This invention relates to the technology of treating exhaust from a compressed natural gas (CNG) fueled engine to remove its noxious content, and more particularly to the treatment of exhaust from a CNG engine controlled to operate under lean-burn combustion conditions.

In copending U.S. Ser. No. 07/789,707, filed Nov. 8, 1991, authored by some of the authors of this invention and commonly assigned to the assignee herein, a catalyst is disclosed which enhances the three-way conversion capability of a modified Pd/Al2 O3 catalyst in treating the exhaust gas of a compressed natural gas-fueled engine, provided the engine is limited to being operated slightly rich of stoichiometry, i.e., redox ratio (R) of 1-1.2 (R being the ratio of reducing components to oxidizing components in the exhaust gas). Untreated exhaust from a CNG-fueled engine, operated under rich conditions, contains a high content of CO (about 2000-2250 ppm), a high content of NOx (at least about 450 ppm), and a methane content at least about 300 ppm. Although the enhancement achieved by this disclosure over the prior art is significant, fuel-rich operation affects the fuel economy of the CNG-fueled engine and therefore can be undesirable. At stoichiometry or below stoichiometry (i.e., lean region), the conversion capability of such a catalyst drops dramatically.

If the exhaust gas is pretreated by use of a copper-exchanged zeolite, prior to entering the three-way/CNG catalyst described above, the engine can be operated at stoichiometry to achieve conversion efficiency in excess of 80% for all of CO, NO, and CH4 (see copending U.S. Ser. No. 07/789,558, now U.S. Pat. No. 5,197,053 authored by some of the authors of this invention, and commonly assigned to the assignee herein). However, if this combination is used to treat the exhaust from a fuel-lean operated CNG engine, the conversion capability drops again dramatically. Moreover, expensive electronic controls are required to regulate the engine operation at stoichiometry.

2. Discussion of the Prior Art

Copper-exchanged zeolites have been used to cleanse lean-burn type exhaust, but only from exhaust gases simulating the exhaust from a conventional gasoline-fueled engine. Such gasoline engine exhaust contains very high contents of fast-burning hydrocarbons, a representative of which is propylene (at about 1000 ppm), high contents of slow-burning hydrocarbons, a representative of which is propane (at about 500 ppm), very high contents of NO (about 1000 ppm), and very high content of CO (at about 15,000 ppm), with an absence of methane. A copper-exchanged zeolite catalyst would not be effective, by itself, in treating the total exhaust from a CNG-fueled engine operating under lean conditions, since such an exhaust would contain considerably lower amounts of NO and CO but significant amounts of methane. The conversion efficiency would be well below 80% (see Li et al, "Stoichiometric Catalytic Decomposition of Nitric Oxide Over Cu-ZSM-5 Catalyst", Journal of Physical Chemistry, Vol. 94, p. 6145, 1990; Iwamoto et al, "Influence of SO2 On Catalytic Removal of NO Over Copper Ion-Exchange ZSM-5 Zeolite", Applied Catalysis, Vol. 69, L 15-L 19, 1991; and Hamada et al, "Highly Selective Reduction of Nitrogen Oxides With Hydrocarbons Over H-Form Zeolite Catalysts In Oxygen-Rich Atmospheres", Applied Catalysis, Vol. 64, L 1-L 4, 1990).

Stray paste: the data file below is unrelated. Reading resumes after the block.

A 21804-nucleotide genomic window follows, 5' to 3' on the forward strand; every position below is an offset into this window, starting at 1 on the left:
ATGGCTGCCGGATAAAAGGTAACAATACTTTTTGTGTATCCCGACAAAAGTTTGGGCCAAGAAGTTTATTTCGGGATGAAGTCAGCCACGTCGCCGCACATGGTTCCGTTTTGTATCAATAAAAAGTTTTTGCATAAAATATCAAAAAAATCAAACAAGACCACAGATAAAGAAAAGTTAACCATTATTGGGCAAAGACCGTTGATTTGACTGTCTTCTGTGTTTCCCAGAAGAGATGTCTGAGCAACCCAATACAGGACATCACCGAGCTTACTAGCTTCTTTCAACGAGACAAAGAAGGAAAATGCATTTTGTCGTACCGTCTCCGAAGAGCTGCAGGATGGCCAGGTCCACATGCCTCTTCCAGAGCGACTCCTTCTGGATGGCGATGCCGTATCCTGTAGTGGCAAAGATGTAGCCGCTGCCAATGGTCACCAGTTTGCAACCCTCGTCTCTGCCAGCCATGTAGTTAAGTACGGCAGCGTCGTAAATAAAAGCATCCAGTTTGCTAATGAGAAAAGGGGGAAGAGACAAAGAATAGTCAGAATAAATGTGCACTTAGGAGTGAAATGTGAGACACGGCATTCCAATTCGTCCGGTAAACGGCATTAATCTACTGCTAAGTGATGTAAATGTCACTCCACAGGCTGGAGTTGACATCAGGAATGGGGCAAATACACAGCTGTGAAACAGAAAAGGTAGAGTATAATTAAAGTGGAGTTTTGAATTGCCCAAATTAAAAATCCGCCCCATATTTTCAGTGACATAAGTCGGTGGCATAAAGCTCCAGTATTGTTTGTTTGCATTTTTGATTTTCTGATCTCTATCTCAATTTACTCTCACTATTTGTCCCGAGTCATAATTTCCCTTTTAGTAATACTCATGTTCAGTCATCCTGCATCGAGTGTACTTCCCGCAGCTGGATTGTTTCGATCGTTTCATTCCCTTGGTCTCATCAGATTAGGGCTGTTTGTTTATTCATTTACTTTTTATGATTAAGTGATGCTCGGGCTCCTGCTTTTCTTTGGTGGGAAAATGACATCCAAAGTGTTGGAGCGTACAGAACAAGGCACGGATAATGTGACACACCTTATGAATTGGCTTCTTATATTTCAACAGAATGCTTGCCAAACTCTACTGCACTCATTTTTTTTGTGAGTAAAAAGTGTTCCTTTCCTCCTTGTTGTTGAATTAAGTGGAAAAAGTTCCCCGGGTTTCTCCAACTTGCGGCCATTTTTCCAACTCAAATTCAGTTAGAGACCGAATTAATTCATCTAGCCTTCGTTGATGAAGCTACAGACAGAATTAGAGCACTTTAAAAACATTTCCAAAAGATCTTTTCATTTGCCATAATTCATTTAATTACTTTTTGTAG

What is needed is a catalyst system that economically and durably converts CO, NOx, and CH4 present in the exhaust of a lean-burn CNG-fueled engine.

SUMMARY OF THE INVENTION

The invention artificially injects a fast-burning hydrocarbon into the exhaust gas of a CNG-fueled engine (such hydrocarbons may naturally occur in the exhaust gas of gasoline-powered engines), such injection modifying the content of the exhaust gas of a lean-burn CNG engine prior to entering into a zeolite-type first stage catalyst. The effluent from such first stage catalyst contains an exhaust gas that is critically changed in character prior to entering the second or downstream catalyst stage, the NO and CO having been considerably reduced and oxidized respectively allowing the second stage catalyst to focus primarily upon CH4 conversion.